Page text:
Oh yes. Especially wearing strange clothing. Tasha did not even notice as her sister swam past. But then, it would take the eruption of a volcano beneath her feet to get Tasha out of a book of magical theory once she was deeply en-grossed. Such ability to concentrate was invaluable to a Sorce-ress, whose life might well depend on being able to carry out every step of a complicated ritual while an Evil Mage was throwing everything he had in the way of an attack at her head.

Now, Mischa, the Crown Prince, would not dare to allow his mind to be so focused. A King--or a Prince in line for the throne--needed to be able to divide his attention among a dozen or more things at once, and change from task to task on an instant, exactly like a juggler keeping a complicated number of balls in the air at once.

Mischa was superbly suited for such a thing, to the extent that the people were already calling him "Prince Mikael the Clever."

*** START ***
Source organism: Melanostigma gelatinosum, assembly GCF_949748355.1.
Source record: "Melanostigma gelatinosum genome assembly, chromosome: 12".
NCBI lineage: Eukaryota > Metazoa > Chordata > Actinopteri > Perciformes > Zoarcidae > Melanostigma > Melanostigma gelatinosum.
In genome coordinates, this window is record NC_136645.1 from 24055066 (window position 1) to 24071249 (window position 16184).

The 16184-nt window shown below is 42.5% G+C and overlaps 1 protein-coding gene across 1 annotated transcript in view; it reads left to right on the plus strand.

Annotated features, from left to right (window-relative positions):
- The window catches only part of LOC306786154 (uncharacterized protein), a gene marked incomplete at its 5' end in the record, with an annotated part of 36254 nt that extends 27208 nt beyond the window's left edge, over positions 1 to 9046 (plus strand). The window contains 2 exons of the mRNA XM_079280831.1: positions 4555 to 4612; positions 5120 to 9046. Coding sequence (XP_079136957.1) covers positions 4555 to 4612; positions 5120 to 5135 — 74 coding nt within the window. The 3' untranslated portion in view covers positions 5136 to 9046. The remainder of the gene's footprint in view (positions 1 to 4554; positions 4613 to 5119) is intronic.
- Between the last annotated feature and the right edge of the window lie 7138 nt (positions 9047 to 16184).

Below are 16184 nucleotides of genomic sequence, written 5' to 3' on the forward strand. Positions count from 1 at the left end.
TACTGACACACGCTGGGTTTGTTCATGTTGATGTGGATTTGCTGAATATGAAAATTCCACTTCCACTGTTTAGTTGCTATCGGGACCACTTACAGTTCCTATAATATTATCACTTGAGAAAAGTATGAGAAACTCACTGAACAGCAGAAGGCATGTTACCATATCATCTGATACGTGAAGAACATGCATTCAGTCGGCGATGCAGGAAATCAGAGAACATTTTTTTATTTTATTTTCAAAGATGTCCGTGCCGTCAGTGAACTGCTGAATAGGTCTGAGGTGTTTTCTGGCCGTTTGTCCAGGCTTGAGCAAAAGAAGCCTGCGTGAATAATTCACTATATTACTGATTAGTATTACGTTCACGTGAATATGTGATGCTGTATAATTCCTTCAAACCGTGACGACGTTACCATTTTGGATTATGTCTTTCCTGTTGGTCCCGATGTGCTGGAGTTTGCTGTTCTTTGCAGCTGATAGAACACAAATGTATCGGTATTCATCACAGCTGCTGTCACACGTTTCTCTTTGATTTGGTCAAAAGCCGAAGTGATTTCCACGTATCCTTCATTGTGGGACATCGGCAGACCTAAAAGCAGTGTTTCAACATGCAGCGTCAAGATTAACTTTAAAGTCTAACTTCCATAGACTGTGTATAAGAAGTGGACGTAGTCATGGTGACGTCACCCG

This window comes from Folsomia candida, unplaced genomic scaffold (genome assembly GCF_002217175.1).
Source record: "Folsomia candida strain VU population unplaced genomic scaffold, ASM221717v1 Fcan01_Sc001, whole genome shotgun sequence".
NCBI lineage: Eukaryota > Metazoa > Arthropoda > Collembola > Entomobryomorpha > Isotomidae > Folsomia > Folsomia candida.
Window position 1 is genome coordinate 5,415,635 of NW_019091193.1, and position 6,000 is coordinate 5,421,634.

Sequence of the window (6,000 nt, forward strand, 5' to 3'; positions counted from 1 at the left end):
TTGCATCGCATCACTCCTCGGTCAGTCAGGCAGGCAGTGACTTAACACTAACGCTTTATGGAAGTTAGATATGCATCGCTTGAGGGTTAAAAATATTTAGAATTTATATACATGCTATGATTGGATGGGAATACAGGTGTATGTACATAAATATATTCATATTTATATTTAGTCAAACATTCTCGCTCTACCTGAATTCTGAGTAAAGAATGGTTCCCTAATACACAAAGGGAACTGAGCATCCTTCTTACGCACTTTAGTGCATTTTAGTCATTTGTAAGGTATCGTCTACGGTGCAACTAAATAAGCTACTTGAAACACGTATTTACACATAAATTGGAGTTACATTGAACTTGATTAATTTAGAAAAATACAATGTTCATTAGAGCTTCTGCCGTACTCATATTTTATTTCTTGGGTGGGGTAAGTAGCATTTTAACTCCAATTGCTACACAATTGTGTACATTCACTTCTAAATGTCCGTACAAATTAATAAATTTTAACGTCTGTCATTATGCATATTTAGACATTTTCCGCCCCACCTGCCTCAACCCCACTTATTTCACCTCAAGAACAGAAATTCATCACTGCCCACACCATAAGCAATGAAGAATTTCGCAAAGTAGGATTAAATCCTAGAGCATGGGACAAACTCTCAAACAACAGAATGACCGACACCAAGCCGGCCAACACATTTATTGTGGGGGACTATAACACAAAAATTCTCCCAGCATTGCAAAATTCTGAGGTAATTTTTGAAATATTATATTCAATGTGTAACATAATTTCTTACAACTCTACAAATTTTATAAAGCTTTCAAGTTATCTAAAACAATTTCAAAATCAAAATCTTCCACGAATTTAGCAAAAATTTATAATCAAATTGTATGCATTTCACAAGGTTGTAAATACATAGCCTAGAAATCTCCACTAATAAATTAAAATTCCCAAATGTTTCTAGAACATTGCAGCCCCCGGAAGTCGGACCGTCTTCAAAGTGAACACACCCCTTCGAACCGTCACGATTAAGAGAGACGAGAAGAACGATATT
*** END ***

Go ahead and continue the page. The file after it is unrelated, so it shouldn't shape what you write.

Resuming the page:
That was a talent he shared with Ekaterina, though the throne was absolutely the last thing she wanted. Ever. Not all the lovely dresses in the world and the ability to wear them underwater could have bribed her to take the throne.

The kelp forest abruptly gave way to open sand, and the Palace rose up before her in all its splendor. A dazzling ray of sun pierced through the surface of the ocean far above, and bathed the intricate spires and delicate towers in green-tinted glory. It looked for all the world as if nature had conspired to put that shaft of sunlight right there--

And of course, Katya knew very well that it had.

Here again was the hand of The Tradition at work. The Tra-dition decreed that the first sight of the Sea King's Palace should be of it bathed in a shaft of sunlight piercing the depths.